SAMSI Graduate Student Profile: Wen “Jenny” Shi

Wen “Jenny” Shi is a graduate student at the University of North Carolina at Chapel Hill (UNC) in the Statistics and Research Operations Department. She is a graduate fellow at SAMSI this year.

Wen Shi hiking with her father

Wen “Jenny” Shi with her father.

Jenny was born and raised in Wuhan, China, the capital of the province where the Three Gorges Dam, one of the largest hydroelectric power stations in the world is located. Jenny’s parents separated and her mother moved to the United States when she was 9-years-old. At first, Jenny’s father was reluctant to have her follow her mother, but he agreed that Jenny would have better scholastic opportunities in the United States and finally let her apply for immigration in 2000. It took about four years to get her green card because it was held up after the events of 9-11. While she was waiting to come to the United States, she started studying finance in China, and thought that she was going to work in the field of business.

Right before her 20th birthday, Jenny moved to the United States and entered Peralta Colleges in Northern California. Her major took a turn after meeting an incredible mathematics teacher, Salvador Garcia, who noticed her talent in mathematics and encouraged her to consider mathematics as a major. Instead of making her take the final exam, Salvador gave Jenny a book on the history of mathematics to read and let her keep the book as a gift. “I realized how fascinating the world of mathematics is and that studying math can make me truly happy,” said Jenny.

Jenny Shi and her mom and brother

Wen “Jenny” Shi at her graduation with her mother, Lily and her brother, Lewis.

After two years in Peralta Colleges, she transferred to the University of California at Berkeley (Cal) as a math major with focus on pure mathematics. Jenny treasured the opportunity of studying at Cal very much. In fact, she tried to maximize her education there by taking as many classes as she could, at both undergraduate and graduate levels. She had her mind set on pursuing graduate study in mathematical sciences. A Ph.D. program in mathematics was her top choice. However, after realizing the extreme competitive nature of pure mathematics and a wealth of career options with a graduate degree in statistics, Jenny decided to apply for the statistics Ph.D. program at UNC in 2009.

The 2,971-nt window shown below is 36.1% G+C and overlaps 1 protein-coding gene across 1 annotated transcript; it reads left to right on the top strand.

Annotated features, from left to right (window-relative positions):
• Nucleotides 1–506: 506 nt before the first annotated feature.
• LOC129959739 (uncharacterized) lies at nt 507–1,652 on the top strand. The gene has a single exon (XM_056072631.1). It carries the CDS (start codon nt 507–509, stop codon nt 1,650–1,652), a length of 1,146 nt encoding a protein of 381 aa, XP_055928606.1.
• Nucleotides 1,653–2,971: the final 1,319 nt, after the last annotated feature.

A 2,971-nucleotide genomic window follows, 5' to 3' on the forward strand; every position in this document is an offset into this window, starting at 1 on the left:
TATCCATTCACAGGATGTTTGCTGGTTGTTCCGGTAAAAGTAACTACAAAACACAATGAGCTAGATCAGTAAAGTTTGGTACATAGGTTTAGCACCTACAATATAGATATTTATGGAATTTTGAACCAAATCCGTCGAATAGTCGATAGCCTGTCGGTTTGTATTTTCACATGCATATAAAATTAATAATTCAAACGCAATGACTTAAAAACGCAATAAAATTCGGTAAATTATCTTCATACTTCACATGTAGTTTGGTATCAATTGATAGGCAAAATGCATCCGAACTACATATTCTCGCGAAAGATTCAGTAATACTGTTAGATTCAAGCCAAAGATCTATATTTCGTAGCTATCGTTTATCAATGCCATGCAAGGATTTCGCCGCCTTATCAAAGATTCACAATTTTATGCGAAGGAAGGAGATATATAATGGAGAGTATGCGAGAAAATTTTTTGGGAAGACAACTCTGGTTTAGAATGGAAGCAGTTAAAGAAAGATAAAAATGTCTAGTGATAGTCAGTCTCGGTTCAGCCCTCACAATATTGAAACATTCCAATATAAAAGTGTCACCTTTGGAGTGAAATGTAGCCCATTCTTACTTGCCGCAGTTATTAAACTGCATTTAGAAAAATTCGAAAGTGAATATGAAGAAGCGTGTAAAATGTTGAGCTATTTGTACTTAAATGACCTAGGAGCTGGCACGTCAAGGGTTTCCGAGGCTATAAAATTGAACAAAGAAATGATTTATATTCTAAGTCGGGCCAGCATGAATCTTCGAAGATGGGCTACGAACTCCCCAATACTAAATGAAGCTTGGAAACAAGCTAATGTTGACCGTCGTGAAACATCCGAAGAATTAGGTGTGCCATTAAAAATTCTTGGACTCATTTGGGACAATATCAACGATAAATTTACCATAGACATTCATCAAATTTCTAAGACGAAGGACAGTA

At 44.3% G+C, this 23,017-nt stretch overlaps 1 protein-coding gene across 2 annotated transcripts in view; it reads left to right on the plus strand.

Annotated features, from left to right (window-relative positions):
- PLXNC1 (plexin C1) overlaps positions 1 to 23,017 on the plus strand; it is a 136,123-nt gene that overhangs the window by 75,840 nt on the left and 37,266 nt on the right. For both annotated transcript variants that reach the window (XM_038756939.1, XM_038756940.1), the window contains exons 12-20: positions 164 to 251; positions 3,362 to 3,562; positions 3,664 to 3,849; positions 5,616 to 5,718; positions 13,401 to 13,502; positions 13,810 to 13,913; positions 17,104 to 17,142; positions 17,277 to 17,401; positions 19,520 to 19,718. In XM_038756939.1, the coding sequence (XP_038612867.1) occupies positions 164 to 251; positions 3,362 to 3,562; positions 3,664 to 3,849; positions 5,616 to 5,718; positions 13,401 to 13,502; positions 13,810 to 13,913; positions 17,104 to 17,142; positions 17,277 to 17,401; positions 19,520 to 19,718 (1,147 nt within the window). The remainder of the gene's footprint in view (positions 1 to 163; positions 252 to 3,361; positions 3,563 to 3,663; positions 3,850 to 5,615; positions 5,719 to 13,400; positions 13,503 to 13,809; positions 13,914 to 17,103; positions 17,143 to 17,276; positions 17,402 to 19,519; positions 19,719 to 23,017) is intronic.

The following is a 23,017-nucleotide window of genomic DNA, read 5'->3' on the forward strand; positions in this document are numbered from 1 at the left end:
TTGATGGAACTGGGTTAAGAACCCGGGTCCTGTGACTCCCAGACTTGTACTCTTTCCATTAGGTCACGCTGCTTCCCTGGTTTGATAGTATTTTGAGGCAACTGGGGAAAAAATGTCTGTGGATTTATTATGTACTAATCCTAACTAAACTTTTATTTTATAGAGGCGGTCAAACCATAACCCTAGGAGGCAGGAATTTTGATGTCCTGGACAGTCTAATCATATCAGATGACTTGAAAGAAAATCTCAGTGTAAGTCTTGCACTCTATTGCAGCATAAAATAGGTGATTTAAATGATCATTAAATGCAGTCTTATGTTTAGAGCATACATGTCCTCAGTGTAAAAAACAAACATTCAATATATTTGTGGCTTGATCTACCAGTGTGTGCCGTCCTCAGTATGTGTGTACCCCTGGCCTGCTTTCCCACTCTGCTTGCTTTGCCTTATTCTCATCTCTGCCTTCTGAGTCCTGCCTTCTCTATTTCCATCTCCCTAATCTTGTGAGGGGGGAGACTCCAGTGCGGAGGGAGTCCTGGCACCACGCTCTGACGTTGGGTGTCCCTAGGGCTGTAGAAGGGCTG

Jenny Shi and Mac

Jenny with her dog, Max.

In the following year, Jenny moved across country and became a Tar Heel. Her dearest companion, Mac, her German Shepherd/Golden Retriever mix, also made the move with her. Mac and Jenny love running in the neighborhood in Chapel Hill/Carrboro, hiking in the woods around the Triangle region, and swimming in Jordan Lake in summer time.

At UNC, Jenny works with Professor Jan Hannig in the Department of Statistics & Operations Research and Professor Corbin Jones in the Department of Biology. Her research interest focuses on fiducial inference and statistical applications to biology and genomics. She is participating in the Dependence in Evolutionary Models working group at SAMSI and working on stochastic modeling of gene expressions with phylogenetic dependency. “I am learning a lot from the biologists, statisticians, and mathematicians in the group. There are many intelligent minds bringing interesting questions and great ideas to the table,” noted Jenny, “I am really glad that Chris, the postdoctoral fellow at SAMSI who is a bioinformatician, is leading the group. He has been very organized. He makes sure that throughout every meeting that people get something good out of it.”

Jenny has asked many questions and learned a lot from the other people in her working group. She is going to present her project later this spring.

Jenny has also been attending the graduate school classes at SAMSI. “I think these classes are challenging to teach because the instructor has to teach a diverse class. There are graduate students, postdocs, junior faculty members, and people from industry; there are biologists, mathematicians, statisticians, and MD. Ph.D. students.” She also noted that the instructors are making great effort to ensure that the lecture materials are useful and graspable to the majority of the class.